YORKTON - Kenn Propp was presented the Business Leader of the Year Award at the Yorkton Chamber of Commerce Celebrate Success Business Awards.
Propp “is the president of Harvest Meats. He has worked for the company since he was 12, but being a family business, he didn’t receive his first pay cheque until he was 16,” read Donna Brothwell from the award citation at the Wednesday awards dinner.
It was an award Propp told those at the ceremony he was surprised by.
“I must admit I was flabbergasted. I didn’t know what to say,” said Propp, adding he initially asked for a day to think over whether he would let his name stand for the award.
After some thought he said yes, in large part because of the difficulties his staff have faced through COVID, being a high risk environment given the close proximity of staff.
“We had to change almost everything we did. Our employees had to change everything they did. We had to adjust quickly,” he related.
And, with that in mind Propp said he saw the award as being for the broader staff.
“Our employees are the real heroes ... I accept this on behalf of our employees,” he said.
Later Propp would tell Yorkton This Week that much of his success is rooted in his early years when he “worked on the floor shoulder-to-shoulder,” with the core staff. He said that gave him an early understanding of the importance of workers.
“They (staff) are the industry ... They made this company what it is,” he said, adding he sees the award he received as more of a nod to the team at Harvest Meats than an individual accolade.
Certainly something has worked at Harvest Meats as Propp noted, “When I started we had 12 employees,” and today the number is 330.
The citation fills in some of the background on Propp’s 50-year career.
“After completing his university education in 1974, Kenn returned home to help his parents with the business, which was known as Midwest Packers at the time,” read Brothwell. “The more he worked, the more responsibility he assumed. In 1979, he purchased the outstanding shares in Midwest Packers and changed the name of the company to Harvest Meats. Under Kenn’s leadership, the company has grown to employ over 300 people and is a player in international markets. Every food item carrying the Harvest Brand is manufactured in Yorkton.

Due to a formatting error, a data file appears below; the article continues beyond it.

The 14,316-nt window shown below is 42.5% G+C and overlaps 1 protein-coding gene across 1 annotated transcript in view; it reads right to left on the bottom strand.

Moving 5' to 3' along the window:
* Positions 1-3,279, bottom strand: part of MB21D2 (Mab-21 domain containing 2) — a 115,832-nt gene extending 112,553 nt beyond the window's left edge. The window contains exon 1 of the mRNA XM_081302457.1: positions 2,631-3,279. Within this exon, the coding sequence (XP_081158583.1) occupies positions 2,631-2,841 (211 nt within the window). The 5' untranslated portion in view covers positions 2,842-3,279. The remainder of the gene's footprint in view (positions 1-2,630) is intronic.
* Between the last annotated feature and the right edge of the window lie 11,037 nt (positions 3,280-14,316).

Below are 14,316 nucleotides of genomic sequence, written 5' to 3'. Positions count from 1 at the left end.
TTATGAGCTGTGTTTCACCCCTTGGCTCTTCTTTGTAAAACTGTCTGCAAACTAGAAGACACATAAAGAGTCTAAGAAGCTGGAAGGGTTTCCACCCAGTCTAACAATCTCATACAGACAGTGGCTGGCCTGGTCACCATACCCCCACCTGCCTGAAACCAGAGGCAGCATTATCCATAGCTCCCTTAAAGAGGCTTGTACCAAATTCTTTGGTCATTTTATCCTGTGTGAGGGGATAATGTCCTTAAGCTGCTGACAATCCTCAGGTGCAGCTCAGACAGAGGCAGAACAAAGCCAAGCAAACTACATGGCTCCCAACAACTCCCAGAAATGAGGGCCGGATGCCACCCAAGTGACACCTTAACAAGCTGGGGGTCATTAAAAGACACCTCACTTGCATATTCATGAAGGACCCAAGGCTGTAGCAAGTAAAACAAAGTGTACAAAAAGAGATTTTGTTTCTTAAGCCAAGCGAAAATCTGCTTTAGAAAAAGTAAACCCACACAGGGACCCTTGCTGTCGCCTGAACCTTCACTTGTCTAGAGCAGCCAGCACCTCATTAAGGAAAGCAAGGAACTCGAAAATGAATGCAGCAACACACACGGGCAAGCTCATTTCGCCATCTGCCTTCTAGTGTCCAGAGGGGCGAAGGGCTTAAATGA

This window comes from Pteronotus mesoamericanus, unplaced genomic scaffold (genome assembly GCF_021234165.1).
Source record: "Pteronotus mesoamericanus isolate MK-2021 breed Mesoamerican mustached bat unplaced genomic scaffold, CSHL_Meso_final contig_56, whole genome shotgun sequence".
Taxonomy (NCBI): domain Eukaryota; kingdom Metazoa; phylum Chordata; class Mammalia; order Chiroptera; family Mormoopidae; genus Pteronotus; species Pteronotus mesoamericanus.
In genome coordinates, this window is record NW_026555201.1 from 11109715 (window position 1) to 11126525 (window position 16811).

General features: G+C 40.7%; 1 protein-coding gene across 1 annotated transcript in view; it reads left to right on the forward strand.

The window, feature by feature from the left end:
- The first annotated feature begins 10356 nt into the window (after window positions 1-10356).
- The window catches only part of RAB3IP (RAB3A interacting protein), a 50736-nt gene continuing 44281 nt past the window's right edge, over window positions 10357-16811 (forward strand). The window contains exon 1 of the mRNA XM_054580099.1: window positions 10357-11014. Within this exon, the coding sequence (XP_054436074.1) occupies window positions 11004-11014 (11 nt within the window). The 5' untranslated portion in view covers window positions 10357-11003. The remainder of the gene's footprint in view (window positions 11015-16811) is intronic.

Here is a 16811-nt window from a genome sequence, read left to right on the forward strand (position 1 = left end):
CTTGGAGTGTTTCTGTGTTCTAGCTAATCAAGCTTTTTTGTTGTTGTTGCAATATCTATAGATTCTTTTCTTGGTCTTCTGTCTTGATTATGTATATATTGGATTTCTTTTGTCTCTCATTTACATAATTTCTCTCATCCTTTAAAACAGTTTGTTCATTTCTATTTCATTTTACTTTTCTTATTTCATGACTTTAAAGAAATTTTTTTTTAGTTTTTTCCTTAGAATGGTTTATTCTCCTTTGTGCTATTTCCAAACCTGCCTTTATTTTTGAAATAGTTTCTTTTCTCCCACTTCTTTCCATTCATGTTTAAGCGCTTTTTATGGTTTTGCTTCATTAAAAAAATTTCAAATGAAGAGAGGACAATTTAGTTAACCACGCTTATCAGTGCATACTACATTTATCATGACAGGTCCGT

“Kenn has enjoyed his long tenure with the business. He says life is too short not to enjoy the work you do everyday. The company values its employees and believes it’s important to support the staff by sponsoring their events and activities. In turn, this has led to sponsorship of over 200 events per year in the community.”
When asked what advice he would offer a young entrepreneur, Propp told Yorkton This Week one of the keys is to make sure you like what you are doing.
“You really have to enjoy what you’re doing,” he said, adding not every job fits every person, so if you aren’t enjoying it, try something else.
“Enjoy what you do. It isn’t work if you enjoy it.”
Propp, with his decades in business has insights into what it takes to be successful, and he has been willing to share those.
“Kenn has served his industry as a founding member of the Sask Meat Industry Safety Association and a Designate to the Food Processors of Canada Association,” read Brothwell.
Propp said later it has proven to be a very successful process internally within the company to share ideas.
“It helps solve problems very quickly,” he said, adding someone has often faced a similar problem and already found a workable solution.
Propp has also served his community as a Director of Yorkton SnoRiders, council member of his church, Director of the Yorkton Chamber of Commerce and a member of Toastmasters International, noted the citation. “Kenn was a founding member of the Yorkton Economic Development Commission that helped establish the importance of economic development to the city. It was the work of this commission that ensured the Painted Hand Casino located in Yorkton. Kenn also served as Chair of the Yorkton Community Bond Corporation.”
Propp looks back on the work to secure the casino for Yorkton as being an important effort, noting had Yorkton said no, it would have been built in Melville.
“There was a lot of resistance, racial prejudices, but we just navigated through it,” he said.